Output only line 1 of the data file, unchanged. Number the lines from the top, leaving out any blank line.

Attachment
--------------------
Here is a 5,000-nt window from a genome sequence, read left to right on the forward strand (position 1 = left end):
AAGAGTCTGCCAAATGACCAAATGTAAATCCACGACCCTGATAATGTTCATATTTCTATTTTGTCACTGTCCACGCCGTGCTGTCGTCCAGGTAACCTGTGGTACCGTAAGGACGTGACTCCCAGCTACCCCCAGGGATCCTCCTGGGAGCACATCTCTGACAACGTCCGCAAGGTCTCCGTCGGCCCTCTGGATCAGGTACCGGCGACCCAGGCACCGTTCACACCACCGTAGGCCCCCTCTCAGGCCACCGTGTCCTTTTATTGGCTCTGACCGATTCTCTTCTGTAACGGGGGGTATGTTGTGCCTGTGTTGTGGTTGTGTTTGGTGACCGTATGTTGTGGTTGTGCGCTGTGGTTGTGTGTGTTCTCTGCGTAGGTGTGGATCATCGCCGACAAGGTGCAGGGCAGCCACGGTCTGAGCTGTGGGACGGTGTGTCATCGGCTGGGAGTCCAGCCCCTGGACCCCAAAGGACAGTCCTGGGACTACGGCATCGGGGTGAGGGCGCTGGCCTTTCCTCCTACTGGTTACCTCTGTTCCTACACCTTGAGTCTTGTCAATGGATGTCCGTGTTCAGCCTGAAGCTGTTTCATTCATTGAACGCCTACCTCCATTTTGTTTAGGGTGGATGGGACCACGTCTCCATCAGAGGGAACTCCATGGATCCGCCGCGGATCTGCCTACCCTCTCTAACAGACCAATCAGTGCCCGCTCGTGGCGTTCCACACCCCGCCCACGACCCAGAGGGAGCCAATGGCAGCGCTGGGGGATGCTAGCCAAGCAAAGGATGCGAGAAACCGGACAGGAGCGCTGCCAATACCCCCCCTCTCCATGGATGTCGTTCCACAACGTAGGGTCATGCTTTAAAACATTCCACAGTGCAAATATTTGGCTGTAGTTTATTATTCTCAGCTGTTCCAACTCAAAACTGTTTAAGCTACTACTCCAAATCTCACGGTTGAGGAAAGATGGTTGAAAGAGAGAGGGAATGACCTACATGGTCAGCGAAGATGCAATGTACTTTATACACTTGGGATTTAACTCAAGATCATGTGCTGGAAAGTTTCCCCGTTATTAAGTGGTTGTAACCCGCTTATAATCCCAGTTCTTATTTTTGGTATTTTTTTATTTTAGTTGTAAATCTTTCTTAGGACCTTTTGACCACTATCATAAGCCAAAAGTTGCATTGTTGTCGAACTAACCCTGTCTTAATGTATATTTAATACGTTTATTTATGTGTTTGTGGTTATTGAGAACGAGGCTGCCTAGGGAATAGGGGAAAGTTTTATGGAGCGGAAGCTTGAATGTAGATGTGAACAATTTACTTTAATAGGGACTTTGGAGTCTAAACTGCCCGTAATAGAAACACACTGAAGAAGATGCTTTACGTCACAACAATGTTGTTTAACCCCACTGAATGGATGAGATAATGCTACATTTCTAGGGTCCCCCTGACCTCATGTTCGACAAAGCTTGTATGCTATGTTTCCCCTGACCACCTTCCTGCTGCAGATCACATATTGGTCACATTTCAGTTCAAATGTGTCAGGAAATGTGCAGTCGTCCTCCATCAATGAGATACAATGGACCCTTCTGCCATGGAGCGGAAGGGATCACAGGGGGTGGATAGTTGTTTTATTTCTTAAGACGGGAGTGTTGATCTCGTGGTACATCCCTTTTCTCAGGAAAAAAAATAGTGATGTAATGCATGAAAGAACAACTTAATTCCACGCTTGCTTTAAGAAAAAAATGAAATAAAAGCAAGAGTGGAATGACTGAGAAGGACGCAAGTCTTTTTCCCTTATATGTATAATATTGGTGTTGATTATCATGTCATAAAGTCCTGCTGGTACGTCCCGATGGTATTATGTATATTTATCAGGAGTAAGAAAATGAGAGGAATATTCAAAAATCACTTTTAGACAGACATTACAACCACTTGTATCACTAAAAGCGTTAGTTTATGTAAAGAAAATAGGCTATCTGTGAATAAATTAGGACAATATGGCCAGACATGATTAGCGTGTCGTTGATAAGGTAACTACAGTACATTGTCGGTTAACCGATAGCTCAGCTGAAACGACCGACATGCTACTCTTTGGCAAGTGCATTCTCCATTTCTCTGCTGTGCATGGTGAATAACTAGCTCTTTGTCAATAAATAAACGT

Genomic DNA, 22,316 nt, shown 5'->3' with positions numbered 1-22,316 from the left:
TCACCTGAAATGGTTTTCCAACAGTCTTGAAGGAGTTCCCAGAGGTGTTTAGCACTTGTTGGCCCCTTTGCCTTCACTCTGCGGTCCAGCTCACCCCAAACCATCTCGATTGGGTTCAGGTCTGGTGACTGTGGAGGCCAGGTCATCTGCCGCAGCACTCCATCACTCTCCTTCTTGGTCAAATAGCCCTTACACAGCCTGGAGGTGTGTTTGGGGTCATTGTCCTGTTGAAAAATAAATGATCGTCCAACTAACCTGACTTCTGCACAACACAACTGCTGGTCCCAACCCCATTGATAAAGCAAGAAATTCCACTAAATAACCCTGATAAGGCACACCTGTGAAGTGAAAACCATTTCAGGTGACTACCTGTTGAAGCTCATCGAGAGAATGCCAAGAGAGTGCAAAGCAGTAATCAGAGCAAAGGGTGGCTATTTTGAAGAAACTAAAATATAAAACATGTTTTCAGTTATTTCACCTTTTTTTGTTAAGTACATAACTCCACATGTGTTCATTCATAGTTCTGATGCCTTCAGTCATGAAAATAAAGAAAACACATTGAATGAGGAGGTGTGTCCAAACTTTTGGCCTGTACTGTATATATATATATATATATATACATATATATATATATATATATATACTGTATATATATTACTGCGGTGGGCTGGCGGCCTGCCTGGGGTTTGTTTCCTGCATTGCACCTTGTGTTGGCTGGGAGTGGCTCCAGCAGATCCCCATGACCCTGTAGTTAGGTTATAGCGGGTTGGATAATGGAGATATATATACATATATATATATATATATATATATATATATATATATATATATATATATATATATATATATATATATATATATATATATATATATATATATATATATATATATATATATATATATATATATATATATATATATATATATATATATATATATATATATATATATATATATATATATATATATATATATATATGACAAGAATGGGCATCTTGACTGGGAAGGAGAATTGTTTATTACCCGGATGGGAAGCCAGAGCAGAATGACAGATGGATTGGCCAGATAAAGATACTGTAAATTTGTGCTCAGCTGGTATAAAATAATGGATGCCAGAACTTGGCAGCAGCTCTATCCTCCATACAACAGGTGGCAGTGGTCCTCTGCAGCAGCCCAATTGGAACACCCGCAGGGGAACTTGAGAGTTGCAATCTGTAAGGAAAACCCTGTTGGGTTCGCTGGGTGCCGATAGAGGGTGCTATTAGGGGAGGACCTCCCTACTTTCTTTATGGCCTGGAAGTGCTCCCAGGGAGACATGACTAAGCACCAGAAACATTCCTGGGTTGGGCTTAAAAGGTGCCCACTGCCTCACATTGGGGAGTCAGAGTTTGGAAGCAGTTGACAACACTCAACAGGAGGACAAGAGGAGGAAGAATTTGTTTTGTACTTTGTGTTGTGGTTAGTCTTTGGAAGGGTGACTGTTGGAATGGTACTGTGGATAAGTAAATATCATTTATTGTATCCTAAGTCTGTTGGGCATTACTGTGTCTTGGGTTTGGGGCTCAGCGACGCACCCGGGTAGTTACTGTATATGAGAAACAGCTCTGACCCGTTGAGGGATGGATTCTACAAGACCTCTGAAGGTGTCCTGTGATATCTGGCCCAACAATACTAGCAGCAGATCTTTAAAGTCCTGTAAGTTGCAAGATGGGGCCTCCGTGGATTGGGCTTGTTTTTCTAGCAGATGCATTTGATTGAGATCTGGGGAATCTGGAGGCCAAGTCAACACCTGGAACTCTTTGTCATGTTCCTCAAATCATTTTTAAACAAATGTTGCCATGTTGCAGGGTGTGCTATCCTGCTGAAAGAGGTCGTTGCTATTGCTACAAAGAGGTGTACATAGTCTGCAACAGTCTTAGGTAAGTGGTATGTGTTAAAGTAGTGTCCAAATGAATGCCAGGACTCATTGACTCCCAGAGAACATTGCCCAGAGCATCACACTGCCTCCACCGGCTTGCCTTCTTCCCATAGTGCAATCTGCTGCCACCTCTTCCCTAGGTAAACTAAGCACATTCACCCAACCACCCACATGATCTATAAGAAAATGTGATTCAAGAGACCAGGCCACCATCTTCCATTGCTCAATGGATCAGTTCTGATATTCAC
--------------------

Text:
Here is a 5,000-nt window from a genome sequence, read left to right on the forward strand (position 1 = left end):